Indeed, the only obvious area of convergence among the BRICS nations, old and new, is an apparent interest in rethinking (if not entirely countering) Western (especially U.S.) economic and political dominance – although there, too, interests would appear to diverge somewhat. India is arguably just as concerned about China’s growing global influence, and the two countries’ ongoing territorial disputes, as it is about U.S. or dollar dominance. India is regarded as a somewhat reluctant member of the Quad strategic security dialogue (with the United States, Japan, and Australia), which China views as a mechanism to contain its global rise. But India isn’t always in sync with its fellow BRICS members, either, especially regarding the prospect of a China-led Global South. Then there are the newest BRICS invitees, which have dramatically different interests, world views, and degrees of dependence on the United States and China.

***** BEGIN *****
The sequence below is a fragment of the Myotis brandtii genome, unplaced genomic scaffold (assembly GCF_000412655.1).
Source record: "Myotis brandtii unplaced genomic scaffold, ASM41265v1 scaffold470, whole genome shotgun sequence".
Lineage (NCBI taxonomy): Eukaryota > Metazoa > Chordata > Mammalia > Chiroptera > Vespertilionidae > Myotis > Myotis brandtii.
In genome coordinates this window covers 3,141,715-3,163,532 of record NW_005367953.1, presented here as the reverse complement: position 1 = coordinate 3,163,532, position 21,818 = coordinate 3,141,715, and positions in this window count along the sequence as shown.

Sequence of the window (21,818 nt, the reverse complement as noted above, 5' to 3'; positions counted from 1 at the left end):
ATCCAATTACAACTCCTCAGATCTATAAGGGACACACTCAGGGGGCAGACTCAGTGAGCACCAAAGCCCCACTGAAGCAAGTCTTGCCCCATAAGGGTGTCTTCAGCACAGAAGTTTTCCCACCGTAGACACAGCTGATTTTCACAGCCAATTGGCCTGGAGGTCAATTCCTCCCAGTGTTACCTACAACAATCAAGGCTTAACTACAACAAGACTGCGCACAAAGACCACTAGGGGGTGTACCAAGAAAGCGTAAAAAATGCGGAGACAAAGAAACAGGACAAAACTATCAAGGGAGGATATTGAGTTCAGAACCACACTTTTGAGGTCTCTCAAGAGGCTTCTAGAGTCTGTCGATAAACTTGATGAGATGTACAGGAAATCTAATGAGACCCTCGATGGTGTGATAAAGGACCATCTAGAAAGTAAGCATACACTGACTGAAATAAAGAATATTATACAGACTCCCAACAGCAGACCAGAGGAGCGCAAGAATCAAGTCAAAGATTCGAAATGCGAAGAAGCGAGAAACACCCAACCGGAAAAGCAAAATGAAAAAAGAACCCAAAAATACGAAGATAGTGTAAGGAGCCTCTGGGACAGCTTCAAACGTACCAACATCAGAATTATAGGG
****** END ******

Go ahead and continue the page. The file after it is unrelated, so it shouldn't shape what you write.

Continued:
With all of this in mind, it is easy to be dismissive of BRICS plans and possibilities. A poorly articulated agenda, pronounced political and economic cleavages among key members, and economic uncertainties in member countries will no doubt limit the bloc’s capabilities. As U.S. National Security Advisor Jake Sullivan explained at a recent briefing, “This is a very diverse collection of countries … with differences of view on critical issues.” Indeed, for the time being, the Biden administration appears to be relatively unconcerned about BRICS or its ability to challenge the U.S.-led global order.
This makes sense, especially on the issue of de-dollarization. As economists Miguel Otero-Iglesias and Agustin Gonzalez-Agote recently wrote for my organization, the Inter-American Dialogue, “The dollar remains the preeminent global currency of choice across the three functions of money — as a medium of exchange, a unit of account, and a store of value.” Other currencies have been unable to diminish the dollar’s relative dominance. And in practice, structural limitations will continue to limit China’s ability to significantly challenge the dollar’s global position.